The most noticeable attributes of The Green Knight are its impressive production values. Its opening dolly toward Patel sitting on a throne demonstrates not only mood and presence, but notable lighting setups and pyrotechnics. FX, both practical and computer generated (CG), percolate throughout the narrative in ways that enhance rather than distract from Andre Droz Palermo’s cinematography. The titular knight himself, portrayed by the tall, baritone-voiced Ralph Ineson, looks wonderful as a figure both primordial and imposing in his unforgettable makeup. Most striking of all may be Lowery’s use of the Irish location-photography both outdoors and within real-life castles, where The Green Knight’s harsh shadows, piercing sunlight, and real-time weather capture establish a period mood that recalls Alejandro Iñárritu’s The Revenant (2015). The lone special effect that doesn’t work is an obvious CG fox that serves as an animal companion to Patel in the second and third acts.

In terms of performances, this is Patel’s movie, though he’s aided by a plethora of veteran actors that bolster his performance and his character’s development. I’ve followed the man since his feature debut in Slumdog Millionaire (2008), and I’m pleased his range has expanded in the years since; Patel shows both emotional gravitas and relatable vulnerability throughout The Green Knight as he embarks on the narrative’s formulaic yet reliable hero’s journey. His arc from beginning to end is the second best thing about this film, behind Lowery’s overall visuals, mood, and use of Palermo’s photography.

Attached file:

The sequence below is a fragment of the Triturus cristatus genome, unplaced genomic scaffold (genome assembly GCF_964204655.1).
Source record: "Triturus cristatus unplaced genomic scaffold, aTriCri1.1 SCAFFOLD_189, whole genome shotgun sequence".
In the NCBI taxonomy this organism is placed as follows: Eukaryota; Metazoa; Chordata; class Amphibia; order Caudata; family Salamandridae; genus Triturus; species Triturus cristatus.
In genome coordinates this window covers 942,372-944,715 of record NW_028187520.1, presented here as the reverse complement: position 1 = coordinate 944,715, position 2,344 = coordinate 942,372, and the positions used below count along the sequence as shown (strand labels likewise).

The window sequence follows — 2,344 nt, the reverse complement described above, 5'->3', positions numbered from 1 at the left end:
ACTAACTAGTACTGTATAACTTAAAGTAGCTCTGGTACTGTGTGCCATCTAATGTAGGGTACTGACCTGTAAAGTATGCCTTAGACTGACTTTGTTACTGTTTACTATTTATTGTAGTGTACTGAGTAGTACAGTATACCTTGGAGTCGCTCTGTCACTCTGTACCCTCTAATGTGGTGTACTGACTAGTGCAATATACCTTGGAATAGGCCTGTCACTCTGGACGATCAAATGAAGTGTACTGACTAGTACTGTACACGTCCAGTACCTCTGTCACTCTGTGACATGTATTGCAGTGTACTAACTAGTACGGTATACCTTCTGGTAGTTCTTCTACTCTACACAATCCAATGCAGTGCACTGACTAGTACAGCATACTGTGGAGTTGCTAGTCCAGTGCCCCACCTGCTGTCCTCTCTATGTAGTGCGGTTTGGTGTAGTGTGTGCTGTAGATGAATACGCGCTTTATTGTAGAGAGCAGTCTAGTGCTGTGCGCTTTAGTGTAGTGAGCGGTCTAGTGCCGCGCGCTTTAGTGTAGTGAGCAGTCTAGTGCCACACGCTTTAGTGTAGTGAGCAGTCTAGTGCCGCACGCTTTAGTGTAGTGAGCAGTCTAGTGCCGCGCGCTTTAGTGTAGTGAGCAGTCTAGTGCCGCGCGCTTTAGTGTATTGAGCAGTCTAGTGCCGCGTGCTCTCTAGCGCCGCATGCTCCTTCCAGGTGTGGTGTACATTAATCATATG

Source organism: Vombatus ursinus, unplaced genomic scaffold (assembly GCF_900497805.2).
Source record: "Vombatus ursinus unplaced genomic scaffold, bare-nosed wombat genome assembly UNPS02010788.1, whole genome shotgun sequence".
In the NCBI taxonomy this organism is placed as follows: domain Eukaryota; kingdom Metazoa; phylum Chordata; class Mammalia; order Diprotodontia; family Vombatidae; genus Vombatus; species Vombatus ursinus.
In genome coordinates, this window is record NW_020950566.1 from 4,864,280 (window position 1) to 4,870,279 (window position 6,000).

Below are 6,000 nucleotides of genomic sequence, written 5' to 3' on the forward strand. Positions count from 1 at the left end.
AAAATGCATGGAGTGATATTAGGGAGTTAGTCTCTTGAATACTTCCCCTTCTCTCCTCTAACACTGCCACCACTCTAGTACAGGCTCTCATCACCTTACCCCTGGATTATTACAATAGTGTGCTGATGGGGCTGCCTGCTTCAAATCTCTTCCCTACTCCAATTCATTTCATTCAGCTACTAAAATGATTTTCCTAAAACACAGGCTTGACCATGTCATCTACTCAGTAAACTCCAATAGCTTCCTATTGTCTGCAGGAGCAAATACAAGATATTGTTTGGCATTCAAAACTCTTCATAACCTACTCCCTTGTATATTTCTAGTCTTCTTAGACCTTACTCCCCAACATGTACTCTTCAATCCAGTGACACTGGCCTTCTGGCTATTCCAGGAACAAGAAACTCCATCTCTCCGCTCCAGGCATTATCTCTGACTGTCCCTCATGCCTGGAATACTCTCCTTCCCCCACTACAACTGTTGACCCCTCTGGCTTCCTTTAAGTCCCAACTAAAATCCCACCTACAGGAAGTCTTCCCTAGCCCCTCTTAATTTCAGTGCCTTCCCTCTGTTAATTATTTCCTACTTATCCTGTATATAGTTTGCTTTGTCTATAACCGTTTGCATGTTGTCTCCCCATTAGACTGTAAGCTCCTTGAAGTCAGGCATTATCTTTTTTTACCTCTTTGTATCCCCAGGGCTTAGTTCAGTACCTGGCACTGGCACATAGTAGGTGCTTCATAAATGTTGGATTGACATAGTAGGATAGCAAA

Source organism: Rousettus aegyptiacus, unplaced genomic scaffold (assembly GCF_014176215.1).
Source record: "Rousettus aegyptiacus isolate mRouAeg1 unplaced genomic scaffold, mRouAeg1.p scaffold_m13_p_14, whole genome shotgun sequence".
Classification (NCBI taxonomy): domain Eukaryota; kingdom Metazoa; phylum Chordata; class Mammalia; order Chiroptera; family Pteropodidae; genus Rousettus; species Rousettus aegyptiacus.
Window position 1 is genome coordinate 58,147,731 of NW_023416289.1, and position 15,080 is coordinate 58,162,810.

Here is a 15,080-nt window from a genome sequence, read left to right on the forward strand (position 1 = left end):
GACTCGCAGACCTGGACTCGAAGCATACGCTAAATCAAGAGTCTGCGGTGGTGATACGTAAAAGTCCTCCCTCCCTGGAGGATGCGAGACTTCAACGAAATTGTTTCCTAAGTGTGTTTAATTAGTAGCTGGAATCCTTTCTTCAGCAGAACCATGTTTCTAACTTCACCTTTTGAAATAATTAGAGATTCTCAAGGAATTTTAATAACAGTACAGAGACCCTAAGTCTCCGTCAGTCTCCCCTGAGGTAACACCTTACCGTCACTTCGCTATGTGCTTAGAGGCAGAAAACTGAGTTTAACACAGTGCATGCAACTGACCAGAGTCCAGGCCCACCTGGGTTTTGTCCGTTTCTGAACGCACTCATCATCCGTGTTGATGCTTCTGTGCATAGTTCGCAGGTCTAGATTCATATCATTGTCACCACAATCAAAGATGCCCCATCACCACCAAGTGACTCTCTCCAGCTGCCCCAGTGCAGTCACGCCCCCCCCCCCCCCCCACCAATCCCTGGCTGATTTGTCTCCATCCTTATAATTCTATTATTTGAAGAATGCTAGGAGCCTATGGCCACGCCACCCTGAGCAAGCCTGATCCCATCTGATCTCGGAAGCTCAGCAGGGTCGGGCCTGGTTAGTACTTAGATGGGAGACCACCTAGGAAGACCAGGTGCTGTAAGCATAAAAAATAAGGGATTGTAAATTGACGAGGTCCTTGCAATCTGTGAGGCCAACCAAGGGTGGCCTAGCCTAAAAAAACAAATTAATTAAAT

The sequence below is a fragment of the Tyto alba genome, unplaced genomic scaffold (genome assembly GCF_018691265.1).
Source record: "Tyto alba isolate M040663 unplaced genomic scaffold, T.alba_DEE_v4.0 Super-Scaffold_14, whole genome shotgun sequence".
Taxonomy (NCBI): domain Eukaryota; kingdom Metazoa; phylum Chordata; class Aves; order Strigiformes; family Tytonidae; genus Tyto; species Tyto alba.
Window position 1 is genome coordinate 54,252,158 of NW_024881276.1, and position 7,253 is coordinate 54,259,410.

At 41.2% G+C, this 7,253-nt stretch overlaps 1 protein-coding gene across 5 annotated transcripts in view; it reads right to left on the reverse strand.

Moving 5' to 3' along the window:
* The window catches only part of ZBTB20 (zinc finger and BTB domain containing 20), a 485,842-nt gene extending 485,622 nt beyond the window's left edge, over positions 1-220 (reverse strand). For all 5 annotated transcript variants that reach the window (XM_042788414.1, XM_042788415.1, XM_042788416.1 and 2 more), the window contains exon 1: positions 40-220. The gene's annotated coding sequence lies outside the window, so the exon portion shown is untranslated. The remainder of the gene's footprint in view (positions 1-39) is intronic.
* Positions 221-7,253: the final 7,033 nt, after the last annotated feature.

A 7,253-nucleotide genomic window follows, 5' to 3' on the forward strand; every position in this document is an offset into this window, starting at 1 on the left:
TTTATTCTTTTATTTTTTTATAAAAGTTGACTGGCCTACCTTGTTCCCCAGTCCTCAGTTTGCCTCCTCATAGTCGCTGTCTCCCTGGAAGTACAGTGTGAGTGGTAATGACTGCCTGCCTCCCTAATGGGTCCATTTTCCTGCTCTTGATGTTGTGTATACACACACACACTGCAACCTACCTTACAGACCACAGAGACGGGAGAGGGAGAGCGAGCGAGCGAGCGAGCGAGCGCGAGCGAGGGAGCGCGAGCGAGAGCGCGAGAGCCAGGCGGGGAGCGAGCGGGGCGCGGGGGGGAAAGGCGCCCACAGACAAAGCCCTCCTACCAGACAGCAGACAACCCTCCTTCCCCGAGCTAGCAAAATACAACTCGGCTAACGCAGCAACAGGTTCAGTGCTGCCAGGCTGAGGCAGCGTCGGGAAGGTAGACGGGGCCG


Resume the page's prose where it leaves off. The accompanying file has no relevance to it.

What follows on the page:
Least impressive in The Green Knight is Lowery’s screenplay and feature-length editing. According to Vanity Fair, the writer-director spent half a year restructuring the film after its planned debut at the cancelled 2020 South by Southwest Film Festival, stating he was unhappy with previous cuts, and that indecision shows in the final edit. I loved the ending, but most everything else that occurs in the second and third acts feels too slow, plodding, and, well, literary, lacking clear narrative cause-and-effect or forward momentum. Regardless of how revisionist or not this 2021 adaptation of the Arthurian poem is interpreted, most of the story’s latter half meanders with little urgency and dilutes the thematic importance of characters played by Joel Edgerton and Alicia Vikander in particular. I don’t mind a slow pace, but I do mind overindulgence in superfluous detail.

Top: Ralph Ineson (far left) stars as the titular Green Knight underneath layers of impressive prosthetics. Bottom: Patel observes several female giants striding across a valley, some of the film’s few noticeable digital FX.